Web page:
Don’t forget that Movies in the Park continues tonight. The featured film is the 2000 football film Remember the Titans. Based on a true story, it stars Denzel Washington as a coach charged with leading a newly integrated football team in 1971 outside of Washington DC.
Joining Washington in the cast are Ryan Gosling, Hayden Panettiere, Kip Pardue, Donald Faison, Kate Bosworth, Will Patton, Wood Harris, Ryan Hurst, Craig Kirkwood, Nicole Ari Parker, Earl Poitier, and Burgess Jenkins
Movies in the Park is a free outdoor movie series in Little Rock’s River Market. They take place at the First Security Amphitheatre. The mission of Movies in the Park is help foster a sense of community and enjoyment in downtown Little Rock and throughout Central Arkansas by bringing people together to enjoy a movie in a unique setting along the scenic banks of the Arkansas River.
Movies start at dark. Visitors are welcome to bring picnics but please no glass containers and pick up afterwards. Those choosing not to bring their own picnic, the park does have concessions available for sale.
Bring bug spray, picnic and family and have a good time!
The Little Rock Convention and Visitors Bureau Technical Services department provides all the equipment for the movies.
The Little Rock Convention & Visitors Bureau continues the new series of free jazz concerts tonight. Adam Collins Group is featured tonight.
Jazz in the Park will be every Wednesday night in June and July from 5:30pm to 7:30pm. They will take place in the History Pavilion in Riverfront Park (between the Junction Bridge and Peabody Park).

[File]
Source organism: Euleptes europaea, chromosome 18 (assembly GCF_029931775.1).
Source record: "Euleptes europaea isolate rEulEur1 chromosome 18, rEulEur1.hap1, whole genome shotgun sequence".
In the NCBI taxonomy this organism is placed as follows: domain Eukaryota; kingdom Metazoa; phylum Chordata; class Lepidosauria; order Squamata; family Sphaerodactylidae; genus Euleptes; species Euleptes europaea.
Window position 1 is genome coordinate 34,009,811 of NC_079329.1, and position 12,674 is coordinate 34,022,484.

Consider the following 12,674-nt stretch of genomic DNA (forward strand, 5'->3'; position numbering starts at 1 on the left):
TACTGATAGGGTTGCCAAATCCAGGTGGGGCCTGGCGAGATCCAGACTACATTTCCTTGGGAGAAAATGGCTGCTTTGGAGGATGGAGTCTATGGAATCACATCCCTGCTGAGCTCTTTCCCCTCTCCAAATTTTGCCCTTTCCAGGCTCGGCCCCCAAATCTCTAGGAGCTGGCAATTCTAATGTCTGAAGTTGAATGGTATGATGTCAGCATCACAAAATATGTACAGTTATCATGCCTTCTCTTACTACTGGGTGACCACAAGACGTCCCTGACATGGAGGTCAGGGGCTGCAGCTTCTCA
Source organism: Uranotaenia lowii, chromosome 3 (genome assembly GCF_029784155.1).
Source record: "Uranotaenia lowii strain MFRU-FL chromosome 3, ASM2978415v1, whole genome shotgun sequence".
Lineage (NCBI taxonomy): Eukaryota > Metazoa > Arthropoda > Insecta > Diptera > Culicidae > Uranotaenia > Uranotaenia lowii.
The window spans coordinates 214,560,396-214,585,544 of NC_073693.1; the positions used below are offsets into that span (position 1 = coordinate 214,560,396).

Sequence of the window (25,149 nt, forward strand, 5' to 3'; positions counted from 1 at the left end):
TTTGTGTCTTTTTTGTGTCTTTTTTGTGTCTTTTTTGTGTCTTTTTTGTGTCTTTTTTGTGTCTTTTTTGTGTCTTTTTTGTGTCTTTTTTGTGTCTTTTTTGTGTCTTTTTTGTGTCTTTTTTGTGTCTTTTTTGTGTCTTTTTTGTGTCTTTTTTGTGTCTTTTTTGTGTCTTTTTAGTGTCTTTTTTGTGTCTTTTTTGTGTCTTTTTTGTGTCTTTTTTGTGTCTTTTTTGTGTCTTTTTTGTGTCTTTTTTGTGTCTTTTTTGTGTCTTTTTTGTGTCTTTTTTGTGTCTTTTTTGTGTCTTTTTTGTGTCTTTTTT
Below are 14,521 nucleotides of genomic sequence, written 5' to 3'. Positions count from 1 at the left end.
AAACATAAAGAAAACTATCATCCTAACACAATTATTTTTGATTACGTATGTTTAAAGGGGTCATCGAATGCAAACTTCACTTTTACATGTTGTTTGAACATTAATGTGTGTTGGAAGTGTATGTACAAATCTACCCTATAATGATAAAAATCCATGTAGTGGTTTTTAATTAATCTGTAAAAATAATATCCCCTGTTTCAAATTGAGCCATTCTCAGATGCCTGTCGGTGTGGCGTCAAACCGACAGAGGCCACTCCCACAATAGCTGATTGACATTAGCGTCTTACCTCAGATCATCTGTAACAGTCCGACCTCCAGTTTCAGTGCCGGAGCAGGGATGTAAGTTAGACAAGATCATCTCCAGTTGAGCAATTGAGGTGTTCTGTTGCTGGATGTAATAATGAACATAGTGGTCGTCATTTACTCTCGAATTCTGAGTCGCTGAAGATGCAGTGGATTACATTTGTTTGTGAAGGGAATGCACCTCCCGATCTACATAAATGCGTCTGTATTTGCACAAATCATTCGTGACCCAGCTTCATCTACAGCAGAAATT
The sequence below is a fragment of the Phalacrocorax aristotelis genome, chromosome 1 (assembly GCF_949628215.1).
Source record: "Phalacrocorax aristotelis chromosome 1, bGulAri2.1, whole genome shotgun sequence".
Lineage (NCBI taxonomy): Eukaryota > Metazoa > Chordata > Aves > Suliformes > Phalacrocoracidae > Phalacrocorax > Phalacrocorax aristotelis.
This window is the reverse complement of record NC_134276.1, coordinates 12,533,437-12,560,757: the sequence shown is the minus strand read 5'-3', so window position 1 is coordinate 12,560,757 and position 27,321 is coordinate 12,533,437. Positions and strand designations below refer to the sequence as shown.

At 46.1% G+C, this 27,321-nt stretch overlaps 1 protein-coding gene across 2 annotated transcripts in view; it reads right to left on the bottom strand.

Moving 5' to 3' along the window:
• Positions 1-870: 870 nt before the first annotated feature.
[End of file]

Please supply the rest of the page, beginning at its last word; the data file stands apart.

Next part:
Beer & Wine will be available for sale – portions of the proceeds will benefit Sculpture at the River Market…so no coolers, please. Free to attend!
Today’s Architeaser is one of a series of decorative panels above the doors of the old Department of Education Building to the west of the Arkansas State Capitol. Across the front facade of this rather utiltarian WPA era structure, there are several of these panels each containng 8 fleur de lis.
While one could suppose that they are a tribute to the French heritage of both Arkansas and Little Rock, there do not appear to be records to confirm this.
The building still contains offices of the Arkansas Department of Education. But today, the offices have also expanded to a nearby building. These two adjoining buildings are now linked and the entire complex is known as the Arch Ford Education Building.
Celebrity Attractions is bringing the Tony winning musical Jersey Boys to Robinson Center Music Hall this week from June 19 – 23.
Winner of the Best Musical Award on Broadway, in London and Australia, this blockbuster phenomenon takes you up the charts, across the country and behind the music of Frankie Valli and The Four Seasons.
Experience electrifying performances of the golden greats that took these guys all the way to the Rock and Roll Hall of Fame: “Sherry,” “Big Girls Don’t Cry,” “Can’t Take My Eyes Off You,” “Dawn,” “My Eyes Adored You,” and more.
Jersey Boys is not recommended for all ages. The show contains smoke, gun shots, strobe lights, and profane “authentic Jersey language.
Jersey Boys features a Tony nominated book by Marshall Brickman and Rick Elice as well as a score of songs made famous by the Four Seasons. The production is directed by Des McAnuff and choreographed by Sergio Trujillo. The design team includes Klara Zieglerova (scenery), Jess Goldstein (costumes), Howell Binkley (lighting) and Steve Canyon Kennedy (sound).